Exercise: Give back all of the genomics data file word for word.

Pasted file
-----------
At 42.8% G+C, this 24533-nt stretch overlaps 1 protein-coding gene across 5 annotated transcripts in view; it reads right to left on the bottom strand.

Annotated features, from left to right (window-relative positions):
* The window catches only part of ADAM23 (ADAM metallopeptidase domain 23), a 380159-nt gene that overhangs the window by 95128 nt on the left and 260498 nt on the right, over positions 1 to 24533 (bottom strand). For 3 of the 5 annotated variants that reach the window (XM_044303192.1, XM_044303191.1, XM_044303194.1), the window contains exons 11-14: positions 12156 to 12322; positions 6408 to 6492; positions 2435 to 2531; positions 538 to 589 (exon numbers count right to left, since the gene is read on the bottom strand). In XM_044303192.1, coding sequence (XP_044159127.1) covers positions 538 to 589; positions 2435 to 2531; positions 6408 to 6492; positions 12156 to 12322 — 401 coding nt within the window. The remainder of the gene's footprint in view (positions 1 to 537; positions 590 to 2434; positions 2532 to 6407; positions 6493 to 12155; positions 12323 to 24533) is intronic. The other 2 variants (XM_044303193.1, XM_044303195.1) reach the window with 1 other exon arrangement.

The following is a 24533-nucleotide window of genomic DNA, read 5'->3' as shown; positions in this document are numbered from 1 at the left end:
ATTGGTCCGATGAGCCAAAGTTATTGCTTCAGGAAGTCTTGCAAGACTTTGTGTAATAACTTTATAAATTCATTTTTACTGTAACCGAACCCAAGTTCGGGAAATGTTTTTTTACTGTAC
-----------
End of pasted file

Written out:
At 42.8% G+C, this 24533-nt stretch overlaps 1 protein-coding gene across 5 annotated transcripts in view; it reads right to left on the bottom strand.

Annotated features, from left to right (window-relative positions):
* The window catches only part of ADAM23 (ADAM metallopeptidase domain 23), a 380159-nt gene that overhangs the window by 95128 nt on the left and 260498 nt on the right, over positions 1 to 24533 (bottom strand). For 3 of the 5 annotated variants that reach the window (XM_044303192.1, XM_044303191.1, XM_044303194.1), the window contains exons 11-14: positions 12156 to 12322; positions 6408 to 6492; positions 2435 to 2531; positions 538 to 589 (exon numbers count right to left, since the gene is read on the bottom strand). In XM_044303192.1, coding sequence (XP_044159127.1) covers positions 538 to 589; positions 2435 to 2531; positions 6408 to 6492; positions 12156 to 12322 — 401 coding nt within the window. The remainder of the gene's footprint in view (positions 1 to 537; positions 590 to 2434; positions 2532 to 6407; positions 6493 to 12155; positions 12323 to 24533) is intronic. The other 2 variants (XM_044303193.1, XM_044303195.1) reach the window with 1 other exon arrangement.

The following is a 24533-nucleotide window of genomic DNA, read 5'->3' as shown; positions in this document are numbered from 1 at the left end:
ATTGGTCCGATGAGCCAAAGTTATTGCTTCAGGAAGTCTTGCAAGACTTTGTGTAATAACTTTATAAATTCATTTTTACTGTAACCGAACCCAAGTTCGGGAAATGTTTTTTTACTGTAC